2019 is a landmark year for the mobile industry: the introduction of foldable smartphones by firms including Huawei, LG and Samsung is one of the most significant developments that market sector has seen for years. As well as presenting design challenges
for device manufacturers, it also means that any app running on foldable phones will need to support many more permutations than ever before: at least two different screen resolutions (folded and unloaded, and many more if factoring in multi-window and multi-resume
Foldables add to the existing challenge of supporting apps on large numbers of different devices, across models, operating systems and manufacturers. According to Mercator’s Customer Monitor Survey in 2018, half of all consumers with financial accounts had
used a mobile banking app within the previous year, and this number is likely to grow. Plus, the imminent split of iOS 13 and iPad OS 13 operating systems will make the situation even more complicated.
So, making sure that app performance across all those end points is up-to-date and secure is an essential to the customer experience. Part of that is ensuring thorough and relevant testing of apps when software is being developed or updated. While it is
impossible to pinpoint an accurate figure, it is well known within the software development community that most future vulnerabilities stem from the creation of software.
This is why some of the best brains in the software business are increasingly focused on the need for ensuring better code quality from the get-go, across tools and processes. One of the areas they have put under the spotlight is testing, which in the financial
services world, can include: authentication transactions, location (for instance to find the nearest ATM), cheque deposit and dozens more. Across the world, software development teams are taking a new look at how they are testing financial apps, to make sure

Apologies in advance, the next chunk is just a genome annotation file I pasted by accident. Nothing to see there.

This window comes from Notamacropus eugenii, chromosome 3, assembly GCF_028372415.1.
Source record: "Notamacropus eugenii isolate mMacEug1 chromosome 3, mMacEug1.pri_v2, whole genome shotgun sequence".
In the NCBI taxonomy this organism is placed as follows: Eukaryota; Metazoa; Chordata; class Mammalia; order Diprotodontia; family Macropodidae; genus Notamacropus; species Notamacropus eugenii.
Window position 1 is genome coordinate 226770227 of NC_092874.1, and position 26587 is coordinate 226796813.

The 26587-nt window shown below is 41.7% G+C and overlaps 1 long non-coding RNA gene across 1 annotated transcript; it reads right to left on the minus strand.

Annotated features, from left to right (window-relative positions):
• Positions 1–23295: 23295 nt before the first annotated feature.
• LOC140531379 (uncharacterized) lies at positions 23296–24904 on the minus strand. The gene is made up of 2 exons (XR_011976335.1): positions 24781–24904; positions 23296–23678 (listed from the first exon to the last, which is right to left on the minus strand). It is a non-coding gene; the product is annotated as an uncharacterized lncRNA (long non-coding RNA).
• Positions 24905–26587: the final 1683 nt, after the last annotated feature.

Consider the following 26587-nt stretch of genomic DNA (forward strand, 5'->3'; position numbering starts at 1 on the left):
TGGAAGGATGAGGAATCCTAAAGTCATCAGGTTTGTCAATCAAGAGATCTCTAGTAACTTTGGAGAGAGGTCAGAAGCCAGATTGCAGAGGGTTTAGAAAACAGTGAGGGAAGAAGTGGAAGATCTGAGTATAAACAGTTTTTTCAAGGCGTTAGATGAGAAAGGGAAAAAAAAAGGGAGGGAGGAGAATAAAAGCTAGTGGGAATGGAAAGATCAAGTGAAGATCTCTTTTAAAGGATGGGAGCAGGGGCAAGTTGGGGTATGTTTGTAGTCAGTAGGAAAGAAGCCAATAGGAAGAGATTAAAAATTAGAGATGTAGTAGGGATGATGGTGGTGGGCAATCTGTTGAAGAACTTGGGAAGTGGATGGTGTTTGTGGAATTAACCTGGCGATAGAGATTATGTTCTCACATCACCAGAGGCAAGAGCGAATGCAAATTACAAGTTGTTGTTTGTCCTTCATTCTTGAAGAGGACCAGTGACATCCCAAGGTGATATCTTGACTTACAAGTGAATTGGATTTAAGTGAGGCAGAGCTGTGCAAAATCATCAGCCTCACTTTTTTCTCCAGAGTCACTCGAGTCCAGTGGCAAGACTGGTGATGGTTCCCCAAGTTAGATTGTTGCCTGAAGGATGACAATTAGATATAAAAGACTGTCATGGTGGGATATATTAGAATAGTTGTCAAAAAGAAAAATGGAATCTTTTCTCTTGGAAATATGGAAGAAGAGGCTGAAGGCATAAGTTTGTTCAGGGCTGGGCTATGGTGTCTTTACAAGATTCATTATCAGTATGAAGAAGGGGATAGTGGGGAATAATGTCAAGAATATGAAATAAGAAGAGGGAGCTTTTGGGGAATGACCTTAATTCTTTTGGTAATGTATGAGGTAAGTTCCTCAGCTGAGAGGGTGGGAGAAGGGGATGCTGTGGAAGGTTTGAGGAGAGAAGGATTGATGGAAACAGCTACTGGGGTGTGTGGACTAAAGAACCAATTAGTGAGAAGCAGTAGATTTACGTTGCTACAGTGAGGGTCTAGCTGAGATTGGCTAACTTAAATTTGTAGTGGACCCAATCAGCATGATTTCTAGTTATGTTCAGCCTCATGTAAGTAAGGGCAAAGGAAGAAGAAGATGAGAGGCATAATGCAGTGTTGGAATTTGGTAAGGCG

tests are relevant and accurate, but do not slow down time-to-market.
This has led to a trend known as continuous testing, which involves executing automated tests throughout the software delivery pipeline, to get intelligent feedback on the associated business risks fast. Continuous testing it is about what to test, rather
than how much to test: the aim is not to test everything, but to test priority scenarios. Test coverage is essential, but 100 per cent is not viable (at least, not right now).
More important than coverage is automation. Even in relatively mature organisations, only around 50-60 per cent of tests are automated, meaning that a large percentage are still being carried out manually, which is not only time-consuming, but introduces
the risk of human error. Again, 100 per cent is not yet achievable, but at least 85 per cent of tests can be automated, using existing tools and techniques.
While automating as much as possible is the goal, it is best to start small and then scale the automated test foundation when it is proven to work well, with consistent results. Setting measurable objectives is important, not just to ensure quality testing